Executive summary

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Succession: a crucial wealth challenge 3 of 9 Introduction 1 of 9

Residents of the United States, please read this important information before proceeding

Our survey finds that across the world, 34% of the wealthy are either ambivalent or do not trust their children and stepchildren to protect their inheritance. There are trust issues in all the major regions; generally those in the developed economies trust their children less than in emerging countries.

Wealth and happiness: Our survey confirms the positive relationship between income and one measure of happiness: financial happiness. We find the same steady, increasing relationship as income levels rise. However, our research finds that the source of wealth is important; there is a stronger relationship between wealth and happiness when it is earned, rather than inherited.

Wealth can beget family conflict: Some 40% of high net worth individuals have had personal experiences of family wealth leading to conflicts. We found that those with more wealth and those who have inherited their wealth are more likely to have experienced such family conflicts.

The importance the wealthy place on succession planning does not increase with age: The perceived importance of succession planning by high net worth individuals does not increase on a straight-line basis with age. Instead, it is most important in the earliest and the latest age categories. Our analysis shows that those under 54 think about this after marriage, and the purchase of property and inheritance, whilst those over 54 think about this in advance of inheritance and the sale of a business. After retirement, high net worth individuals are generally less concerned about succession, as they enjoy a stage in life where they are able to place more emphasis on their own needs.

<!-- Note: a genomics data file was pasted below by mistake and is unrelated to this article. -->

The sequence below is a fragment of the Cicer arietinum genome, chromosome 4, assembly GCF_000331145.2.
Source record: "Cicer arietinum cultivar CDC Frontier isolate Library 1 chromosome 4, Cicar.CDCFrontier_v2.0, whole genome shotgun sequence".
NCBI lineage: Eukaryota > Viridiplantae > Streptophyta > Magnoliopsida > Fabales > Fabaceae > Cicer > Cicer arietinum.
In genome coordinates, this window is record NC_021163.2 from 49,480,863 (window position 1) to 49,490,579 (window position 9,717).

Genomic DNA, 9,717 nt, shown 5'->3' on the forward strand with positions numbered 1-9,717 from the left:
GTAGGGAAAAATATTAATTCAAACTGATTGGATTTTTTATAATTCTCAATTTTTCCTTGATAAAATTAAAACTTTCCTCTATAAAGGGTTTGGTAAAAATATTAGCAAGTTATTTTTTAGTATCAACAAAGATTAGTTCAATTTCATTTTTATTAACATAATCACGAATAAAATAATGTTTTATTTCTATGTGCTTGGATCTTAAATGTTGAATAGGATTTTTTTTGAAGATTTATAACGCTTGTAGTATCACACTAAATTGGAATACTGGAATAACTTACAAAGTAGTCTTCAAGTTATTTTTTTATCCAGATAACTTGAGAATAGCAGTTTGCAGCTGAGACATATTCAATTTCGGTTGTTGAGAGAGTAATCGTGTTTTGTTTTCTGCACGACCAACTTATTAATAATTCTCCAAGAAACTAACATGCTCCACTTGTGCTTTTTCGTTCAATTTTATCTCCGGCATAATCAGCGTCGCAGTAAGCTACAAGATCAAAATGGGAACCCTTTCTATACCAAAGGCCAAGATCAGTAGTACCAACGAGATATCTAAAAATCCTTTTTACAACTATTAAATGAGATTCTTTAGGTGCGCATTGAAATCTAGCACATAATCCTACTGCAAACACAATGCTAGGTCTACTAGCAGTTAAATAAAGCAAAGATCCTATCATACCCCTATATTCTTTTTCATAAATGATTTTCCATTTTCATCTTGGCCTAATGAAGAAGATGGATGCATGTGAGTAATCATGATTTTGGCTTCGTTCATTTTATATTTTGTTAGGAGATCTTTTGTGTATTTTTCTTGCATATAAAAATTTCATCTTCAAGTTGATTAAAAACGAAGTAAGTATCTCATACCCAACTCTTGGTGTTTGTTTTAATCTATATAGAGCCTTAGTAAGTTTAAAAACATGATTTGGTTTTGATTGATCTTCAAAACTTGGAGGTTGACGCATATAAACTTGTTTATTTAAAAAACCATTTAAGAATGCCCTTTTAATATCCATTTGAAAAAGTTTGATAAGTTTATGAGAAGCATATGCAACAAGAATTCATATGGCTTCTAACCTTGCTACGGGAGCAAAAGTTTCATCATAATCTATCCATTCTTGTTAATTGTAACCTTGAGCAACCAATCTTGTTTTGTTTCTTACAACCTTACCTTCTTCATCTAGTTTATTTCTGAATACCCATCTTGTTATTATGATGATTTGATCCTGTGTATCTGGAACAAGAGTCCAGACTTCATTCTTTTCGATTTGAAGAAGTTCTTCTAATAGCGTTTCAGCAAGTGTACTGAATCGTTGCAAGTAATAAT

Wills and disinheritance: Our research shows that 23% of high net worth respondents around the world do not have a will. This is a surprisingly high number, and unless an individual lives in a jurisdiction that has explicit wealth transfer law, could present difficulties when it comes to transferring wealth. Some 69% of wealthy individuals have revised their wills at least once and 26% have revised them three or more times. On the thorny issue of disinheritance, we find that as many as 10% of the wealthy have disinherited someone or cut a family member out of their wills. We also look at the use of trusts and insurance as alternative planning tools.

The gender gap: Our research finds that high net worth women say they place less importance on succession planning than men, with just 49% of women believing it to be important compared with 60% of men. Another important finding reveals that whilst there is a strong tendency towards dividing assets equally amongst children — some 70% preferring this approach — there are exceptions where gender or birth order assume more importance.

Trust is a key element: Our survey finds that across the world, 34% of the wealthy are either ambivalent or do not trust their children and stepchildren to protect their inheritance. Generally the wealthy surveyed in developed economies appear to trust their children less to protect wealth than the high net worth individuals surveyed in emerging countries. Additionally, at a family level, we see that individuals in their first marriage tend to trust their children more. Generally, those with stepchildren trust their children less.

Words of wisdom: Asked about future challenges, the number one selection for 56% of the wealthy is economic turbulence. This is consistently important across all of the surveyed regions, and is a reflection of the scale and unrelenting economic problems we face. When it comes to what subjects the next generation should study, the wealthy are adamant that the next generation should focus on technical subjects like IT/technology, mathematics and science. Their top choice of language to learn is Chinese, specifically Mandarin.